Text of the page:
A tough night for Venus Williams at the U.S. Open

Robert Deutsch-USA TODAY Sports
Future tennis Hall-of-Famer Venus Williams struggled in falling 6-1, 6-1 to Greet Minnen in her first-round match at the U.S. Open.

NEW YORK — Back in 1973, one of the greatest baseball players to put on a uniform knew his time had come to call it quits.

“Willie, it’s time to say goodbye to America,” said Willie Mays. 

Fifty years later, and not far from where Mays finished his Hall of Fame career at the old Shea Stadium as a New York Met, another great athlete might be inclined to say something similar playing on tennis’ biggest stage at the U.S. Open. 

Venus Williams tried to turn back the clock Tuesday night under the bright lights of Arthur Ashe Stadium. But time waits for no one, so they say, and at age 43, she was unable to rekindle that magic that had carried her in the past.

It took just one hour and 14 minutes to settle things as Greet Minnen, a relative unknown from Belgium, dominated Venus to the tune of a 6-1, 6-1 straight-set victory. It was akin to watching a great boxer well past his prime, unable to deliver blows or avoid punishment from his younger opponent. 

Whether this was the last we see of Venus on the court, only she knows. Something tells me this won’t be the last we see of her. But at age 43, winning isn’t the concern. She last won a singles tournament in 2016 in Taiwan. 

No, this is about competing. Winning sets, much less matches, are an ongoing challenge. Her body is not as cooperative as it once was — she pulled out of the tournament in Cleveland last week to rest her knee so she could play at Flushing Meadows.

So the grand lady walked into the arena that has provided so many thrills over the years, particularly the two U.S. Open titles in 2000 and 2001. She was rightly saluted by the more than 20,000 fans who packed cavernous Ashe and she attempted to turn back the clock one more time, in this case, against Minnen, a 26-year-old who had to battle through qualifying just to earn a spot in the field.

“For me, I haven’t had a lot of chances to play this year or last year,” she said. “I think the key for me is to just stay healthy and gain some momentum. I mean, that’s the key for any athlete.”

Normally, this would be a gimme for Venus, who was given a wild card entry. But not anymore. And it was indeed a battle for the Lynwood, Calif., native who along with her younger sister Serena learned the game in Compton under the watchful eye of her father Richard and who turned pro at the tender age of 14.

Even with the crowd urging her on, almost begging her to find a way, it was going to be tough for Venus to stay in the hunt Tuesday night. You can have all the success in the world, all the experience, all the greatness, and it doesn’t guarantee a damn thing. Her shot-making was sporadic at best. Her movement on the court seemed like it was slow motion and she simply didn’t have any answers for her younger, unsung opponent.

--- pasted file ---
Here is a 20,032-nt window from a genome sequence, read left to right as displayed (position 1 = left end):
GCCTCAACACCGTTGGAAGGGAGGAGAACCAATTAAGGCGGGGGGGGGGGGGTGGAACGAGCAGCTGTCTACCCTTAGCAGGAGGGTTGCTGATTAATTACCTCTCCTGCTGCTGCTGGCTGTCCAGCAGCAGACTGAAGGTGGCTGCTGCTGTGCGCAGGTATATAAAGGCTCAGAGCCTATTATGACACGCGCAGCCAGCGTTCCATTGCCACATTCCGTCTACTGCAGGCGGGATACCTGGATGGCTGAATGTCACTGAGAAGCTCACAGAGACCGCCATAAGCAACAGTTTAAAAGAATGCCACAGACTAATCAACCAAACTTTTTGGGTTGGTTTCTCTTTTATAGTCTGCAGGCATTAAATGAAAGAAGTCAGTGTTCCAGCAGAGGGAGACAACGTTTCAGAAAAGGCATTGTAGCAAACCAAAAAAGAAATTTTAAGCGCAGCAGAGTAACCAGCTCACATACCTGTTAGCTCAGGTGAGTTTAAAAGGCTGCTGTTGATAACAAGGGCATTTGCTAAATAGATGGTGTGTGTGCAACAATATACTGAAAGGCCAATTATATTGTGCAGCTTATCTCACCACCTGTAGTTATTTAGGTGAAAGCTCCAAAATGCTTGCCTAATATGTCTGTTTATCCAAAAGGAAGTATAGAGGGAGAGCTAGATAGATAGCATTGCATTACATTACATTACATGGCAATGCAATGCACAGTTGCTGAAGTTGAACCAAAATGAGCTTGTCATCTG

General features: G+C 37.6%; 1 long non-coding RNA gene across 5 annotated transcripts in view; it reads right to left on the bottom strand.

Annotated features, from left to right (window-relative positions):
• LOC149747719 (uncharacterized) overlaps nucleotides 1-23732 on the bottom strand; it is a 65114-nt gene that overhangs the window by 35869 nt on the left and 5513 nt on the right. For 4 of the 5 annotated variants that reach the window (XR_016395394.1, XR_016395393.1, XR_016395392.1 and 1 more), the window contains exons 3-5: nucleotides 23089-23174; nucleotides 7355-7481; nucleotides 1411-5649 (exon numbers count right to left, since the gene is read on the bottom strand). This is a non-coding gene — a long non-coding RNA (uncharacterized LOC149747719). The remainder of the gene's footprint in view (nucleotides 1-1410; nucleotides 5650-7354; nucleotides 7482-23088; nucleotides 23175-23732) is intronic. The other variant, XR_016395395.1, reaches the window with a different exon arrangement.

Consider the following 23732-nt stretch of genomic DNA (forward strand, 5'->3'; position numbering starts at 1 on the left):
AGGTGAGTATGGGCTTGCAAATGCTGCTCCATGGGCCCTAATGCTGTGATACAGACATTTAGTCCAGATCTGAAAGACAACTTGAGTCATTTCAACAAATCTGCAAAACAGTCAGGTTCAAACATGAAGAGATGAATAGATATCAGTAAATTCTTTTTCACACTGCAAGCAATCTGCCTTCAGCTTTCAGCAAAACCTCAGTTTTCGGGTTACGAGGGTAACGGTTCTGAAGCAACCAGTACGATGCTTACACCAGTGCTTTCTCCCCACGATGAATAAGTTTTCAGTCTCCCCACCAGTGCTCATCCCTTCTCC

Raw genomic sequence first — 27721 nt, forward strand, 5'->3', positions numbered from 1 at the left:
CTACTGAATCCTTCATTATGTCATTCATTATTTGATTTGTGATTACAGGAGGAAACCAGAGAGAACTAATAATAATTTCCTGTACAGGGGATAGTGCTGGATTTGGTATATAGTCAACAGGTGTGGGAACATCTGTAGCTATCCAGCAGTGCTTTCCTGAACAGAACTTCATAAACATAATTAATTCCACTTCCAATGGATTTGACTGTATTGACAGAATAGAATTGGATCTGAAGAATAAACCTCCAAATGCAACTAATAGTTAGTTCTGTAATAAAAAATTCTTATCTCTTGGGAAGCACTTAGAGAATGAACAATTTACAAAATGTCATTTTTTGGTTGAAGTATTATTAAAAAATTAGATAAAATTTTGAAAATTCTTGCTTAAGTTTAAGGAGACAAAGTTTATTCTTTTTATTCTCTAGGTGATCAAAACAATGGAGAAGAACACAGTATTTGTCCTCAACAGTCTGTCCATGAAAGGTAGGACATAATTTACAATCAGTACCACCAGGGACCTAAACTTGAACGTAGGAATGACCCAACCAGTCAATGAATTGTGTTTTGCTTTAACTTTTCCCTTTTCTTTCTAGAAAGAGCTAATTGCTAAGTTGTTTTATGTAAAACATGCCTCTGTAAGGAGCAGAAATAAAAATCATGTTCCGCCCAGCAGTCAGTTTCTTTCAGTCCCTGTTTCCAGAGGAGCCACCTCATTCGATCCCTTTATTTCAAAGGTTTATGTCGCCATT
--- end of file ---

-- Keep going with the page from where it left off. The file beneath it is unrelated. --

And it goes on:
When asked what will determine what she does in he future, she said: “I wouldn’t tell you, so… I don’t know. I don’t know why you’re asking.”

As for Minnen. She’ll cherish this moment forever. She’s an outer-court player, normally toiling in anonymity on Court 7 or 8 in the late morning-early afternoon. Being under the bright lights of Ashe on ESPN, that’s not something she’s accustomed to.

Yet here she was, giving it her all, trying to shield herself from the crowd that was rooting for her to fail. 

New York is tough for any player to compete, be it the noise from the planes overhead, the subway rumbling by or the spectators thinking they were at a Knicks game instead of a tennis match. But then throw in the component of rooting home one of their own, a two-time U.S. Open champion, a seven-time Grand Slam winner and whose early-life story was made into a motion picture, well, that might be too much for anyone to cope with.

“For me, this was incredible to play a legend like her,” Minnen said of Venus. “She has amazing strokes. I tried to be aggressive ad make her move as much as possible. I also used some drop shots that seemed to work.”

On this night, there was no Hollywood ending. It was more like a noir movie from the 1950s — dark and foreboding that normally doesn’t end well.

Having had her serve broken five times offset what little positive Venus was able to accomplish. An ace at 112 mph. A forehand winner down the line now and then. That was about it. 

In the end, she looked and played every bit of her 43 years. And while she refuses to say definitively what her tennis future is, the reality is after 100 appearances at the Billie Jean King National Tennis Center, her two U.S. Open championships and her legacy fully cemented, Venus Williams might want to think about what Willie Mays said in 1973 — “It’s time to say goodbye to America.”